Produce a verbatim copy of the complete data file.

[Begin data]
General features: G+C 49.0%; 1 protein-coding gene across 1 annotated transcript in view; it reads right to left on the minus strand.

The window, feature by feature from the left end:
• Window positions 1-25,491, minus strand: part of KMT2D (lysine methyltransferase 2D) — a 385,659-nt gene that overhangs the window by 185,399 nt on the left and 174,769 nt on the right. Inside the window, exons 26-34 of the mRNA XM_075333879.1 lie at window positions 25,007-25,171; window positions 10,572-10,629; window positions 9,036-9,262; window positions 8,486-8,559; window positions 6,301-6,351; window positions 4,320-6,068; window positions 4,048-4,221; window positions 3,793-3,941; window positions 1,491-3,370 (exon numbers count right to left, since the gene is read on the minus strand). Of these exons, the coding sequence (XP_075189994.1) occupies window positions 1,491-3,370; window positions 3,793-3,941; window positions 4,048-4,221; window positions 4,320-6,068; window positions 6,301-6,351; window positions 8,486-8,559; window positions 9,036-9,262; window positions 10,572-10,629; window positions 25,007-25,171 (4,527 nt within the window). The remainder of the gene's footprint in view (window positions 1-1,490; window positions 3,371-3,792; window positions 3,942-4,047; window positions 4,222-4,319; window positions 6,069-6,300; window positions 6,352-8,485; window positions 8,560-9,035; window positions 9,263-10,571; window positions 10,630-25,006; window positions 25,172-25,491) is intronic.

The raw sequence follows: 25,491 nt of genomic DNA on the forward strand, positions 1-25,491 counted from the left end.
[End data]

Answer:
General features: G+C 49.0%; 1 protein-coding gene across 1 annotated transcript in view; it reads right to left on the minus strand.

The window, feature by feature from the left end:
• Window positions 1-25,491, minus strand: part of KMT2D (lysine methyltransferase 2D) — a 385,659-nt gene that overhangs the window by 185,399 nt on the left and 174,769 nt on the right. Inside the window, exons 26-34 of the mRNA XM_075333879.1 lie at window positions 25,007-25,171; window positions 10,572-10,629; window positions 9,036-9,262; window positions 8,486-8,559; window positions 6,301-6,351; window positions 4,320-6,068; window positions 4,048-4,221; window positions 3,793-3,941; window positions 1,491-3,370 (exon numbers count right to left, since the gene is read on the minus strand). Of these exons, the coding sequence (XP_075189994.1) occupies window positions 1,491-3,370; window positions 3,793-3,941; window positions 4,048-4,221; window positions 4,320-6,068; window positions 6,301-6,351; window positions 8,486-8,559; window positions 9,036-9,262; window positions 10,572-10,629; window positions 25,007-25,171 (4,527 nt within the window). The remainder of the gene's footprint in view (window positions 1-1,490; window positions 3,371-3,792; window positions 3,942-4,047; window positions 4,222-4,319; window positions 6,069-6,300; window positions 6,352-8,485; window positions 8,560-9,035; window positions 9,263-10,571; window positions 10,630-25,006; window positions 25,172-25,491) is intronic.

The raw sequence follows: 25,491 nt of genomic DNA on the forward strand, positions 1-25,491 counted from the left end.